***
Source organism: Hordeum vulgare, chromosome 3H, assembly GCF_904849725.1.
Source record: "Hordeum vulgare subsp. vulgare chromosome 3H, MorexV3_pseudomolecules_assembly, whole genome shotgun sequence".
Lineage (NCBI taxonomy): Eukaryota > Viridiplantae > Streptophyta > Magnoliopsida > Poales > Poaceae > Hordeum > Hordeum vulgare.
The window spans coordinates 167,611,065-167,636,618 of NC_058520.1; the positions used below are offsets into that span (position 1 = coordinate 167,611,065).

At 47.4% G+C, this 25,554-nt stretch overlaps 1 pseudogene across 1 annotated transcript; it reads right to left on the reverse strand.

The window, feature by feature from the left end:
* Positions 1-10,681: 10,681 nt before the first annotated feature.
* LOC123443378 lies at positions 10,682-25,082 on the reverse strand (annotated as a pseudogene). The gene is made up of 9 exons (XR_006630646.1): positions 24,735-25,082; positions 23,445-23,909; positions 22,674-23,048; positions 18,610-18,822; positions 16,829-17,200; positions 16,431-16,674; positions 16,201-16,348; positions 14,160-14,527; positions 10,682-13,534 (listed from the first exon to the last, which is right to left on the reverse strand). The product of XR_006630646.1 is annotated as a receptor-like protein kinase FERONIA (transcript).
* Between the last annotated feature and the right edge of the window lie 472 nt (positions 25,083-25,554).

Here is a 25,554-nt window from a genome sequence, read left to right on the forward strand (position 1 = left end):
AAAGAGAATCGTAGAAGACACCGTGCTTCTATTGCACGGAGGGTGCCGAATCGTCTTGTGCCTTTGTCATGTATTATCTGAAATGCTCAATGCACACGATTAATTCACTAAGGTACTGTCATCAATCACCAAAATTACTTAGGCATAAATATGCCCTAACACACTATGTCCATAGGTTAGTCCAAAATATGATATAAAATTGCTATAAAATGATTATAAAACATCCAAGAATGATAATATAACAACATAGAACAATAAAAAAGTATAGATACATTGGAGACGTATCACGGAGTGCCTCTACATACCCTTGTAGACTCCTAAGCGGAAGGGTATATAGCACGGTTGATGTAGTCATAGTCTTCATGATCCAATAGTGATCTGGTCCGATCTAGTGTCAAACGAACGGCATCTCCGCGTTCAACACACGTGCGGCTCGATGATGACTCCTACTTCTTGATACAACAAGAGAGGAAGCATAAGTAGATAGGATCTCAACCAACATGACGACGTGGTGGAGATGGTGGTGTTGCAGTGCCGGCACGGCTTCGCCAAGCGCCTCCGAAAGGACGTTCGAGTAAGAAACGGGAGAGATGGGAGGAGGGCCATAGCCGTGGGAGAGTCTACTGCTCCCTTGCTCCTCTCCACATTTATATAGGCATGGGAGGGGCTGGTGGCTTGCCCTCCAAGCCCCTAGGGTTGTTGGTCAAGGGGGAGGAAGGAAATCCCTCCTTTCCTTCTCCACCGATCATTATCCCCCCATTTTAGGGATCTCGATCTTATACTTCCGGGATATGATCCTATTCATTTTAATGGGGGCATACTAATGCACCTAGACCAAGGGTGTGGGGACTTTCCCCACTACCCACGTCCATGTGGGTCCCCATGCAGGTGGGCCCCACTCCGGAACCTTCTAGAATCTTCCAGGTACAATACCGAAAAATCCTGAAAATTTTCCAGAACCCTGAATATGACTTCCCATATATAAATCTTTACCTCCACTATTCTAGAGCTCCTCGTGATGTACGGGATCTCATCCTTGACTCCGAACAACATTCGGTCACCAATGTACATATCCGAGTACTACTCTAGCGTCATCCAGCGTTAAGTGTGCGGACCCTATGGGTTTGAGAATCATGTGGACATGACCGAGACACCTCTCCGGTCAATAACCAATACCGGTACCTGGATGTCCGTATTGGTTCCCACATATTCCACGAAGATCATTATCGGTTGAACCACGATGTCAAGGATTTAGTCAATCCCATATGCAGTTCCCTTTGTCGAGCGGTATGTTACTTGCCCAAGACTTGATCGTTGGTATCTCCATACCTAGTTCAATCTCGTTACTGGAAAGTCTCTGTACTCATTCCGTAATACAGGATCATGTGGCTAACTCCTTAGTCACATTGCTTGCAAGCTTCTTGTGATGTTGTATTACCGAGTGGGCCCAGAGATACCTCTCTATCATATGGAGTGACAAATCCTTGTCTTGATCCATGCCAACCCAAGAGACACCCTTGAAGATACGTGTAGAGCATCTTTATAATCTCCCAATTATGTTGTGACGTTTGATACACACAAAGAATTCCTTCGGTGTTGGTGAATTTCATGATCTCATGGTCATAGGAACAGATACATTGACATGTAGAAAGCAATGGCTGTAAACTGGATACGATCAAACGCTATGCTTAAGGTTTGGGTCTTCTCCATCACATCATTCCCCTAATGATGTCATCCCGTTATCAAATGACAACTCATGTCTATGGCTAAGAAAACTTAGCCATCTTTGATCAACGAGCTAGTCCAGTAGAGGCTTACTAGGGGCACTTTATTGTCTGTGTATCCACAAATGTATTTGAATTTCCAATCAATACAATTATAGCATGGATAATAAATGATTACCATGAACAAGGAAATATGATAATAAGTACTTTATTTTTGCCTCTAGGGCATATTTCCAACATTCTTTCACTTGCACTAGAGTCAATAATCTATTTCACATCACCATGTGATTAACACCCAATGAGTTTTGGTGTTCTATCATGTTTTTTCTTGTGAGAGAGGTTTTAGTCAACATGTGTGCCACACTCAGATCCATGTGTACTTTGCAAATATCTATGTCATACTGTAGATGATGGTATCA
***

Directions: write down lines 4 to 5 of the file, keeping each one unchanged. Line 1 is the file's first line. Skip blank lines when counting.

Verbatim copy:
The window spans coordinates 167,611,065-167,636,618 of NC_058520.1; the positions used below are offsets into that span (position 1 = coordinate 167,611,065).

At 47.4% G+C, this 25,554-nt stretch overlaps 1 pseudogene across 1 annotated transcript; it reads right to left on the reverse strand.